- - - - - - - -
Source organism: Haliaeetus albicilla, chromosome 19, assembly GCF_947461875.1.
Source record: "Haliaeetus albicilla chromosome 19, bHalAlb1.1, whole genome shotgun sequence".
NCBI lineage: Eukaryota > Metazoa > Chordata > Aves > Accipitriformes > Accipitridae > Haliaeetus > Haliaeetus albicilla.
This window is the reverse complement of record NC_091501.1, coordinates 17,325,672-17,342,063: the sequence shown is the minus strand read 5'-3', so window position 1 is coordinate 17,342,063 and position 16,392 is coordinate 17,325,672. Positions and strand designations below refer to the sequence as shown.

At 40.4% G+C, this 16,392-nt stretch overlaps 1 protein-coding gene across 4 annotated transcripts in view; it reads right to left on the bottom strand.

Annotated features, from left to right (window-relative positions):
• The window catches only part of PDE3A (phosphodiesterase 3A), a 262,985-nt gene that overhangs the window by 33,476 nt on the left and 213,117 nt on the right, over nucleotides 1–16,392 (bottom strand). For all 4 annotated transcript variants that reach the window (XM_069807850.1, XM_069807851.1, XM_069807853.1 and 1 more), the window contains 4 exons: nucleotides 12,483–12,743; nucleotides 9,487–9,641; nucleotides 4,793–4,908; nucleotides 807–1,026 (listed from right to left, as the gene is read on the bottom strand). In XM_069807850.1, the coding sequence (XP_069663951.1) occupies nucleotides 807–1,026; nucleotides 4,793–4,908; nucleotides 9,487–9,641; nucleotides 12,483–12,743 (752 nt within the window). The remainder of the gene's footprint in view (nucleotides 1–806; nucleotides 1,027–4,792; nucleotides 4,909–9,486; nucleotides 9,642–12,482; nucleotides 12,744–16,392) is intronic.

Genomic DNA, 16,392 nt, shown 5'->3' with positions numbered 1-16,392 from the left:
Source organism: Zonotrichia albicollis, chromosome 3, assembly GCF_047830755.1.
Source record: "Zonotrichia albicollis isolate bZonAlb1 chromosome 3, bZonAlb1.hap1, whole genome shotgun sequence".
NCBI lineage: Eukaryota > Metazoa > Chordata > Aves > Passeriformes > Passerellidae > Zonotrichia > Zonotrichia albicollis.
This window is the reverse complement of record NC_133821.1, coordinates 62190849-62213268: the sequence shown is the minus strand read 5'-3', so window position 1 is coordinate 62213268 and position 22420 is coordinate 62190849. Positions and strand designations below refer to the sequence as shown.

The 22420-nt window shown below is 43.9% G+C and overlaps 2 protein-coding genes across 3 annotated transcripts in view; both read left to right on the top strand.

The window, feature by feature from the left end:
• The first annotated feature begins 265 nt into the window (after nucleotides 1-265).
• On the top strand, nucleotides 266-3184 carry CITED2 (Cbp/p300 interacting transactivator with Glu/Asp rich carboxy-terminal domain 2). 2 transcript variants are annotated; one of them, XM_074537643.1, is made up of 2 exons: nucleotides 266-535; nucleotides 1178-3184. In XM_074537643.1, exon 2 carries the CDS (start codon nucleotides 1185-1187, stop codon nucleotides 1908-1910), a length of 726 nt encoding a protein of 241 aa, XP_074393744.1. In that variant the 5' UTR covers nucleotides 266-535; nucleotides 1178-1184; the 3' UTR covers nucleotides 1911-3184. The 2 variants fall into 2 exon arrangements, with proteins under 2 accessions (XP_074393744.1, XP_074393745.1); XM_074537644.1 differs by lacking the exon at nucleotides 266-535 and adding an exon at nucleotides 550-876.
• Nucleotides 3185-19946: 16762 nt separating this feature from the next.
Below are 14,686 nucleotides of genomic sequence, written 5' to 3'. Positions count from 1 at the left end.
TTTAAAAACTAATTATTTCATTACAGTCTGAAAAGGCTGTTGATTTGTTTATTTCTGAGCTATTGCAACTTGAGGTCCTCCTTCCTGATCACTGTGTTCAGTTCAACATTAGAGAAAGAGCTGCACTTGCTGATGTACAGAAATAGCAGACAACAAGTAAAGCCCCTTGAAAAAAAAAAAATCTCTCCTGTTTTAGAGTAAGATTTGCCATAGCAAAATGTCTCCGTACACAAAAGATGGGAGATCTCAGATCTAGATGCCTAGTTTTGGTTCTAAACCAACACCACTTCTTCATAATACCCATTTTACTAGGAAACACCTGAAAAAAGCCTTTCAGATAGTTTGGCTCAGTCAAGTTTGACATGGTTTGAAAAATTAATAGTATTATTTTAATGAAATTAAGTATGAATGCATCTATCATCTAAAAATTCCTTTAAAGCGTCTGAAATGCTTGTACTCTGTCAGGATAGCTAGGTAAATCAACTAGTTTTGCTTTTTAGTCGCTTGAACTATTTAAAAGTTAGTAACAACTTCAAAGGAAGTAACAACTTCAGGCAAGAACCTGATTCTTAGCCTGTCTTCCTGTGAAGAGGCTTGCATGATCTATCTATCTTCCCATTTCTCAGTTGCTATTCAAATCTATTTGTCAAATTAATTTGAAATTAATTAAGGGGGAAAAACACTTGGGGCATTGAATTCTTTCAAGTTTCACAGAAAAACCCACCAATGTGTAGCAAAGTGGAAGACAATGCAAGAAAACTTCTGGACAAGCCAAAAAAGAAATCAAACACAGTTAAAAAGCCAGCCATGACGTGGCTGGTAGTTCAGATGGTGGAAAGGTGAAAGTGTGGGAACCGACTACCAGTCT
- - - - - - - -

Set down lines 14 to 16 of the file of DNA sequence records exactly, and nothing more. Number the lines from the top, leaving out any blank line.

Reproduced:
The window, feature by feature from the left end:
• The first annotated feature begins 265 nt into the window (after nucleotides 1-265).
• On the top strand, nucleotides 266-3184 carry CITED2 (Cbp/p300 interacting transactivator with Glu/Asp rich carboxy-terminal domain 2). 2 transcript variants are annotated; one of them, XM_074537643.1, is made up of 2 exons: nucleotides 266-535; nucleotides 1178-3184. In XM_074537643.1, exon 2 carries the CDS (start codon nucleotides 1185-1187, stop codon nucleotides 1908-1910), a length of 726 nt encoding a protein of 241 aa, XP_074393744.1. In that variant the 5' UTR covers nucleotides 266-535; nucleotides 1178-1184; the 3' UTR covers nucleotides 1911-3184. The 2 variants fall into 2 exon arrangements, with proteins under 2 accessions (XP_074393744.1, XP_074393745.1); XM_074537644.1 differs by lacking the exon at nucleotides 266-535 and adding an exon at nucleotides 550-876.